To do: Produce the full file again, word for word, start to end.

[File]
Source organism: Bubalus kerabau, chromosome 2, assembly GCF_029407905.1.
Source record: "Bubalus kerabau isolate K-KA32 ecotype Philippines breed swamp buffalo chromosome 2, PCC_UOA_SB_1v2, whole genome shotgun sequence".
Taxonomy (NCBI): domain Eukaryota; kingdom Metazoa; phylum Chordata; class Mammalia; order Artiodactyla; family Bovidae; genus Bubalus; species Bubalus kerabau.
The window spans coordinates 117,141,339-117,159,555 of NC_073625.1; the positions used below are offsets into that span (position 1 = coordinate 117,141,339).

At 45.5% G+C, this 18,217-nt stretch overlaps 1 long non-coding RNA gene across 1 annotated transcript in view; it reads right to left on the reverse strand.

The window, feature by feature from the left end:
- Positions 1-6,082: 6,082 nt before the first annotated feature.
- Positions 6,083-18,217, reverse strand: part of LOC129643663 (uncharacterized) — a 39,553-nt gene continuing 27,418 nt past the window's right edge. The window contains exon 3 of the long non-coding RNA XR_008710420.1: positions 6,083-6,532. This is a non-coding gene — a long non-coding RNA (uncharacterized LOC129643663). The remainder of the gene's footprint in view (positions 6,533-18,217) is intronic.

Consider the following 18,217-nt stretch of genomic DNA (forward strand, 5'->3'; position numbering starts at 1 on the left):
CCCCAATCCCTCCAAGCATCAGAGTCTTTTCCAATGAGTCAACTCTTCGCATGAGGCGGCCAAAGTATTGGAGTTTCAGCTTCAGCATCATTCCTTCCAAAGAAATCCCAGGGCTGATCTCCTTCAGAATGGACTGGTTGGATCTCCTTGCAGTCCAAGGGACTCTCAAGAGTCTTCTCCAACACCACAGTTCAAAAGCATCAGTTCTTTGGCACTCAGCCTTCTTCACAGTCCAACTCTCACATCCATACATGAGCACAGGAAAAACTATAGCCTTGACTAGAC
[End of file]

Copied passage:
Source organism: Bubalus kerabau, chromosome 2, assembly GCF_029407905.1.
Source record: "Bubalus kerabau isolate K-KA32 ecotype Philippines breed swamp buffalo chromosome 2, PCC_UOA_SB_1v2, whole genome shotgun sequence".
Taxonomy (NCBI): domain Eukaryota; kingdom Metazoa; phylum Chordata; class Mammalia; order Artiodactyla; family Bovidae; genus Bubalus; species Bubalus kerabau.
The window spans coordinates 117,141,339-117,159,555 of NC_073625.1; the positions used below are offsets into that span (position 1 = coordinate 117,141,339).

At 45.5% G+C, this 18,217-nt stretch overlaps 1 long non-coding RNA gene across 1 annotated transcript in view; it reads right to left on the reverse strand.

The window, feature by feature from the left end:
- Positions 1-6,082: 6,082 nt before the first annotated feature.
- Positions 6,083-18,217, reverse strand: part of LOC129643663 (uncharacterized) — a 39,553-nt gene continuing 27,418 nt past the window's right edge. The window contains exon 3 of the long non-coding RNA XR_008710420.1: positions 6,083-6,532. This is a non-coding gene — a long non-coding RNA (uncharacterized LOC129643663). The remainder of the gene's footprint in view (positions 6,533-18,217) is intronic.

Consider the following 18,217-nt stretch of genomic DNA (forward strand, 5'->3'; position numbering starts at 1 on the left):
CCCCAATCCCTCCAAGCATCAGAGTCTTTTCCAATGAGTCAACTCTTCGCATGAGGCGGCCAAAGTATTGGAGTTTCAGCTTCAGCATCATTCCTTCCAAAGAAATCCCAGGGCTGATCTCCTTCAGAATGGACTGGTTGGATCTCCTTGCAGTCCAAGGGACTCTCAAGAGTCTTCTCCAACACCACAGTTCAAAAGCATCAGTTCTTTGGCACTCAGCCTTCTTCACAGTCCAACTCTCACATCCATACATGAGCACAGGAAAAACTATAGCCTTGACTAGAC